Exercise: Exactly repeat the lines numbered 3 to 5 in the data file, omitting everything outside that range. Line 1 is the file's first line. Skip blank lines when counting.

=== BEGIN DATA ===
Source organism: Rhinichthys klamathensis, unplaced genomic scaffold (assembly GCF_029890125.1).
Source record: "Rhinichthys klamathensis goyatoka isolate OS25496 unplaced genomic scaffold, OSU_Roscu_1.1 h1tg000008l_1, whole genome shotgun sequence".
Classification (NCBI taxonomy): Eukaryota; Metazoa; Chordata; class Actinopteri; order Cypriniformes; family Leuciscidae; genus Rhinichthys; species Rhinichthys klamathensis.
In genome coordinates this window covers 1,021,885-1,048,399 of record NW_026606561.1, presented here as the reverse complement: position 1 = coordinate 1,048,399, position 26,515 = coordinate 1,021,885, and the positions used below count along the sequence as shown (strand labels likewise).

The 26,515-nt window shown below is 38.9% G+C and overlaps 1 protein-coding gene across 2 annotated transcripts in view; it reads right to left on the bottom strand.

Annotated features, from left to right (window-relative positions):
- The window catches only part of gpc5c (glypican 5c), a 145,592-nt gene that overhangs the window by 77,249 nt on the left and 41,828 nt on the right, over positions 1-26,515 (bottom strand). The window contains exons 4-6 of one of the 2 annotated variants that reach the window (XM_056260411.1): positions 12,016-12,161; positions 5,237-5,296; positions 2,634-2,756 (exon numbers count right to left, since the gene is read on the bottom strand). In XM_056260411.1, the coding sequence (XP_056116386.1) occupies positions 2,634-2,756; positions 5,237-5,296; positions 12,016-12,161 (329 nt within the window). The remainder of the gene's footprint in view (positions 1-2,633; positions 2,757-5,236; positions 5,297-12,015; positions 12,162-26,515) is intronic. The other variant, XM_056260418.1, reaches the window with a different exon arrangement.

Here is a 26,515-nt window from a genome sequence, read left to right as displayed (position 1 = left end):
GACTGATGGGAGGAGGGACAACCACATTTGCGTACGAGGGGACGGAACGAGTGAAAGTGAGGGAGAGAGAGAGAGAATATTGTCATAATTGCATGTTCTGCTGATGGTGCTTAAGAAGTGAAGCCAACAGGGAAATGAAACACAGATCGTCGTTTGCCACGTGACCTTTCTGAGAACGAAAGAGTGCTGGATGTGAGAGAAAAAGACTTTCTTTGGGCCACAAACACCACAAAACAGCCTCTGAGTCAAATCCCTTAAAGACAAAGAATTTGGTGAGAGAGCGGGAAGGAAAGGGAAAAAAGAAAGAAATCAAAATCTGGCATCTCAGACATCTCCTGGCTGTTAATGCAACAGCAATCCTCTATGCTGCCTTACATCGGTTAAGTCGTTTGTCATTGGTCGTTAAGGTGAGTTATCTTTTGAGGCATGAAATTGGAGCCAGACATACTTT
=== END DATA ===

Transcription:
Classification (NCBI taxonomy): Eukaryota; Metazoa; Chordata; class Actinopteri; order Cypriniformes; family Leuciscidae; genus Rhinichthys; species Rhinichthys klamathensis.
In genome coordinates this window covers 1,021,885-1,048,399 of record NW_026606561.1, presented here as the reverse complement: position 1 = coordinate 1,048,399, position 26,515 = coordinate 1,021,885, and the positions used below count along the sequence as shown (strand labels likewise).

The 26,515-nt window shown below is 38.9% G+C and overlaps 1 protein-coding gene across 2 annotated transcripts in view; it reads right to left on the bottom strand.